Thanks for the link Steve. I've seen this dailyinspiration thing before. I'd accuse him of stealing my schtick if his blog didn't predate mine. Screw it. I say he's still horning in.

Thanks for your continuing readage, both of you.


Anonymous said...

I you really want to get your Bakelite freak on, the McMaster-Carr company sells it in black as well as "natural", and in many more configurations:


They call it "Garolite", since "Bakelite" is actually a registered trademark, though in practice it's become a generic term like Vaseline and Kleenex.

And for the uninitiated, it's pronounced "bay-ka-lite" not "bake-lite".

Anonymous said...

Mrs. Bug's toaster points out something wrong in modern society.

Back in the days when her toaster was made, toasters were not cheap! People got them for wedding presents. It would be like paying $50+ for a toaster at today's prices. Why do that when a toaster made in China costs about $10-15 bucks?

Because that $50 toaster still makes good toast fifty years later, and the modern Chinese-made toaster is a piece of crap.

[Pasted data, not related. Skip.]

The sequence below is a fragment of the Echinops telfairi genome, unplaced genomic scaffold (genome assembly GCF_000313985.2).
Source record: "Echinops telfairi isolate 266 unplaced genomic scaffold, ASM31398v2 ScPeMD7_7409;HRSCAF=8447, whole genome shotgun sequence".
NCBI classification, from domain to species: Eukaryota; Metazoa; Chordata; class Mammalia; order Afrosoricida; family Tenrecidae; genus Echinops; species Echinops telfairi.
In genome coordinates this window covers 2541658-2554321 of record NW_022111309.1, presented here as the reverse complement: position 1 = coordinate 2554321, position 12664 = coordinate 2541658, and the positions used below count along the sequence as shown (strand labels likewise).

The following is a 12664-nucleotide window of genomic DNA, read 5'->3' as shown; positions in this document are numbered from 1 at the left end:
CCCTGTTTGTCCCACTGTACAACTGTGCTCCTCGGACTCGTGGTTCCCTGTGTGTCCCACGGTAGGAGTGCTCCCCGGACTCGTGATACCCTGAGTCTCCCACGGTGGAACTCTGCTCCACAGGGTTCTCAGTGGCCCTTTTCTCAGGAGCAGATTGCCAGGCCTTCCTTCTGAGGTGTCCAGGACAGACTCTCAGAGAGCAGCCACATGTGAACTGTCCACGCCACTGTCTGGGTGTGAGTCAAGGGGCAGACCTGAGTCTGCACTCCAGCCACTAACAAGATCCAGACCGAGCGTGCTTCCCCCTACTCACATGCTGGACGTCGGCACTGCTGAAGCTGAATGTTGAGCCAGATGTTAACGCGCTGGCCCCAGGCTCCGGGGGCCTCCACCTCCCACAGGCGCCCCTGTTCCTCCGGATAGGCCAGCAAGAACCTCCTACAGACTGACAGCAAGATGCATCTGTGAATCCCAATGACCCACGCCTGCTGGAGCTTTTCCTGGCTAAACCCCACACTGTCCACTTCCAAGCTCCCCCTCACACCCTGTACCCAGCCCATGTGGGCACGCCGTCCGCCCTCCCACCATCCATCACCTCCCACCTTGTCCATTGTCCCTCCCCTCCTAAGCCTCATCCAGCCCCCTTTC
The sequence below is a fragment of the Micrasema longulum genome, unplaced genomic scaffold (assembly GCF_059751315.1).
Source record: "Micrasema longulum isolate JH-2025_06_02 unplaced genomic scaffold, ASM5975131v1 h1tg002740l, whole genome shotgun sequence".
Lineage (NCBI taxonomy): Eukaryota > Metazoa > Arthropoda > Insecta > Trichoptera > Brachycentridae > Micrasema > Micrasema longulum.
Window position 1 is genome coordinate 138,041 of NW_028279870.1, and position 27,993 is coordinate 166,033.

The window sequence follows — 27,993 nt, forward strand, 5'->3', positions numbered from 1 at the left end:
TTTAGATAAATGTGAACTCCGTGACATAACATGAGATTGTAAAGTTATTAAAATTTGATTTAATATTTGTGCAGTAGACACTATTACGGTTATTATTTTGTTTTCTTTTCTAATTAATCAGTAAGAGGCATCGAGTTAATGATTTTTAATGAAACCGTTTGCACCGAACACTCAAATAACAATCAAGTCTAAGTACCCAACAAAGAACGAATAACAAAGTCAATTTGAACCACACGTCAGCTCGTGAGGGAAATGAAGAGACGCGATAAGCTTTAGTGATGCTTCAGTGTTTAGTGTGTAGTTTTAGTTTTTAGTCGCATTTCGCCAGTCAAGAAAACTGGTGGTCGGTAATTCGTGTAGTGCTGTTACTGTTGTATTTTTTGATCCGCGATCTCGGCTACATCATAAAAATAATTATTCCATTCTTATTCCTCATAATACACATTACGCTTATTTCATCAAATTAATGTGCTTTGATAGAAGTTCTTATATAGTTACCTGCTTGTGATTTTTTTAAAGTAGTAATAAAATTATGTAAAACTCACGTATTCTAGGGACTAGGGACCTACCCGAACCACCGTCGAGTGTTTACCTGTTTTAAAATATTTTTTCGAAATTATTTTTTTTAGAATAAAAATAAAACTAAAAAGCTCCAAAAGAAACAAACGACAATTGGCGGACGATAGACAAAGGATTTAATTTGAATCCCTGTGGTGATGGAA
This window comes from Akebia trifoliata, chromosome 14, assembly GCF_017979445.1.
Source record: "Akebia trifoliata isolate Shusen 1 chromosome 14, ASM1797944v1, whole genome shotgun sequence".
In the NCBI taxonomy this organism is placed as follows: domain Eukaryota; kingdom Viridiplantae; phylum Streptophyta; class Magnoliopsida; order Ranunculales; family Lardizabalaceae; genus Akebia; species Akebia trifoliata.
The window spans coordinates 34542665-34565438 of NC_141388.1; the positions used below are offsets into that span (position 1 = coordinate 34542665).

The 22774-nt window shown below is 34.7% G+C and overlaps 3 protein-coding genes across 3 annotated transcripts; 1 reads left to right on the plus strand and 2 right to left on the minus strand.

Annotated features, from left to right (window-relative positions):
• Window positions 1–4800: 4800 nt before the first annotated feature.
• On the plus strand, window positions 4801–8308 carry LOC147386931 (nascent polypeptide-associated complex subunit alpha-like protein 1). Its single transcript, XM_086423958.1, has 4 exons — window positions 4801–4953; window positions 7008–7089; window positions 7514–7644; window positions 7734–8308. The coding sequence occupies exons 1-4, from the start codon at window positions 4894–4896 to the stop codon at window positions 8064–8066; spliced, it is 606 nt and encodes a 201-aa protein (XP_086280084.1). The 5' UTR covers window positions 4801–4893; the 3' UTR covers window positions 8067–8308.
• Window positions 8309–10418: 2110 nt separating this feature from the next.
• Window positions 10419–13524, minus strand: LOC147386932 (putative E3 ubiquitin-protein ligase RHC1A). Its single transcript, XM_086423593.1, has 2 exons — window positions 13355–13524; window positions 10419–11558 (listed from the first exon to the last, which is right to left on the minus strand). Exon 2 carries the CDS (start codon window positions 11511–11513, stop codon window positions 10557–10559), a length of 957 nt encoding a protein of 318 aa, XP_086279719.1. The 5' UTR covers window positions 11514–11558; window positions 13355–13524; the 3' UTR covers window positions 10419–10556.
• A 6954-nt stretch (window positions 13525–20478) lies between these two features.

My family had a chrome Sunbeam toaster with bakelite base like that. It made toast all through my childhood and beyond. If it broke, it would be taken to a appliance repair shop and fixed for a few dollars.

But the current $15 Chinese toaster lasts a year or two and isn't worth fixing - even if appliance repair shops still existed. So it gets thrown out, and in the end the toast consumer pays FAR more for their buttery fix over the years, dumps valuable raw materials into landfills, sends manufacturing jobs overseas, puts appliance repair shops out of business – all for the pleasure of thinking, "Wow! Only $12.99 for a toaster at Wal-Mart? That's CHEAP!"